An index by which the scale of nuclear disasters can be measured. It is a logarithmic scale, on a scale od 1-15, with each incremental point being a factor of three greater than the last. It grades the seriousness of radioactive leaks at the point of occurrence. On this scale, grade 4 is the allowed dose received by a worker engaged in radioactive work over a year. This is higher than that allowed for the general public. Thus, the 1979 Three Mile Island leak was a grade 4, the 1957 Windscale fire a grade 7 and the 1986 Chernobyl explosion a grade 10 [Though whether this is after full disclosure, or hides cover-ups is unsure. And what of the practical difficulties of measuring it at source]. In my opinion these figures should be taken with a large pinch of metamict radioactive salt.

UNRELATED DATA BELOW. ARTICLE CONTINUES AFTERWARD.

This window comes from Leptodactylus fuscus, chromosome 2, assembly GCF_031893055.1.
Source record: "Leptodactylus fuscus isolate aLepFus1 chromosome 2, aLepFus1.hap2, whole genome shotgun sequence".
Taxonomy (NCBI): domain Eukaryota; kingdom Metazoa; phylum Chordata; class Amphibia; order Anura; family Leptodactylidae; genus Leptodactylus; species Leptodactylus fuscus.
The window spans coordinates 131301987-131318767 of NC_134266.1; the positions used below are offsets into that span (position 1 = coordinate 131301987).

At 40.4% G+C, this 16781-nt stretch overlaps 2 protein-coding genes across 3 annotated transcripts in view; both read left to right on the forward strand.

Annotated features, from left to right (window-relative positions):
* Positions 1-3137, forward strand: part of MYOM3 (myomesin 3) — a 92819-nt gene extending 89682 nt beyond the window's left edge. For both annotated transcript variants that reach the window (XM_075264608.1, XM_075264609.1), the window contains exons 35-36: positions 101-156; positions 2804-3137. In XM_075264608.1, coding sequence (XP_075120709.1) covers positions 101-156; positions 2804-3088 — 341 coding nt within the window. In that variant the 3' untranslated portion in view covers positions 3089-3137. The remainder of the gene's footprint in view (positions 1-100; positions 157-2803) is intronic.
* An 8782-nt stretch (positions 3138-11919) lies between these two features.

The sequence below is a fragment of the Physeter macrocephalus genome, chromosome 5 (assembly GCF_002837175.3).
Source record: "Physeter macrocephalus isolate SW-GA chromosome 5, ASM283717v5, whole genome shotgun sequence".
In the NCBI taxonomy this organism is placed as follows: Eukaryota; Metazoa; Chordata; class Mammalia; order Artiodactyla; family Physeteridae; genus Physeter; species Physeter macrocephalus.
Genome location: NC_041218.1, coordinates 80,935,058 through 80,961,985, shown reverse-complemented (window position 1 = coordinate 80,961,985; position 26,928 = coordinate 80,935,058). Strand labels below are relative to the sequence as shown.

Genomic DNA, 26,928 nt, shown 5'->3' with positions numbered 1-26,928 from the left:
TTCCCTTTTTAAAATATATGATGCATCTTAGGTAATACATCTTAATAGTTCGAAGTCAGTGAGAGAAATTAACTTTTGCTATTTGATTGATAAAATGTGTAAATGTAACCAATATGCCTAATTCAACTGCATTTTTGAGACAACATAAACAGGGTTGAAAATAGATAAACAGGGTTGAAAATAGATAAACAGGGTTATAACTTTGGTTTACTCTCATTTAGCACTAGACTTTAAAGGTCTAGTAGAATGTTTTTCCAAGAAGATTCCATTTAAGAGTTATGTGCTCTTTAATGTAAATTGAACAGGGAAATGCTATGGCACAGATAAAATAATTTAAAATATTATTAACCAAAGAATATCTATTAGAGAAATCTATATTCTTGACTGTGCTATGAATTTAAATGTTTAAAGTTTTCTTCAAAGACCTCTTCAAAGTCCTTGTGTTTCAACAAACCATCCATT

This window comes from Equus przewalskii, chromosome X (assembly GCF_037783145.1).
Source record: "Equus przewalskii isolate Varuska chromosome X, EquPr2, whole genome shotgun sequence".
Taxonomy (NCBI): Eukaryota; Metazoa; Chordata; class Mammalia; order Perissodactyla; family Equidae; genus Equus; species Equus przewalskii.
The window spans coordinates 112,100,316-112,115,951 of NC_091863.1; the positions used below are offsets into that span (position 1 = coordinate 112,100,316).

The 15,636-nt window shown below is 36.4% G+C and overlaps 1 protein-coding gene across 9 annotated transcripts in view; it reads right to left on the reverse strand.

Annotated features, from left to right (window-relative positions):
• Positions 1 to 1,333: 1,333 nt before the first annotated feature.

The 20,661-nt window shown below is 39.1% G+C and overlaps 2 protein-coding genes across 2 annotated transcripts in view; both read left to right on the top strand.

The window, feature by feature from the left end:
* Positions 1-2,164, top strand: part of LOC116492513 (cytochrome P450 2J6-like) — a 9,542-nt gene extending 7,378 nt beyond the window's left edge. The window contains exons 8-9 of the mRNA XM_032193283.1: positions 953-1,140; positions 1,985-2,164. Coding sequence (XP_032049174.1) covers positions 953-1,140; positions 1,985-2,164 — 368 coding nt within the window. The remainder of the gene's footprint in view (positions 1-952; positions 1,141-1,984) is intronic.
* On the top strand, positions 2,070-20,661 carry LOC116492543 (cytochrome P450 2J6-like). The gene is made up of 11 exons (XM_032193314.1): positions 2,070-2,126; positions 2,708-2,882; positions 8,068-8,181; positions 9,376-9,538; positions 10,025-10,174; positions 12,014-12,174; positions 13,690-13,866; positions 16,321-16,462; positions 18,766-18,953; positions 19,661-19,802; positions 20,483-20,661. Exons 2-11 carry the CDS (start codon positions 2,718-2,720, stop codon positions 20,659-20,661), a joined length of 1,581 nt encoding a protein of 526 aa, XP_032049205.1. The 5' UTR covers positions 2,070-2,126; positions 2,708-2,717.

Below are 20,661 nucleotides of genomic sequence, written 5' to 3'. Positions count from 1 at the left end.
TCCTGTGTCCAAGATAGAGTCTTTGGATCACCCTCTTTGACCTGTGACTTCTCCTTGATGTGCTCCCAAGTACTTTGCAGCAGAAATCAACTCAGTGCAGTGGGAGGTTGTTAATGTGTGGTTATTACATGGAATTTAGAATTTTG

Rhm (roentgen-hour-metre)
A unit of effective strength of a gamma ray source, defined as the gamma ray dose rate of one roentgen per hour at a distance of one metre from the source. The unit is of the same order of magnitude as a curie.

Barn (b)
A unit, not of dose, but of nuclear cross sectional area, equal to 10-28m2, which is approximately the csa of a neutron.

Shed
A proposed unit of nuclear cross sectional area, equal to 10-24barns, or 10-52m2. A unit so small it has been of little use.

Siegbahn unit (or X unit [XU])
A disused unit once used in the measurement of X-ray wavelength.

#### OLD DIS-USED UNITS

ROENTGEN (r)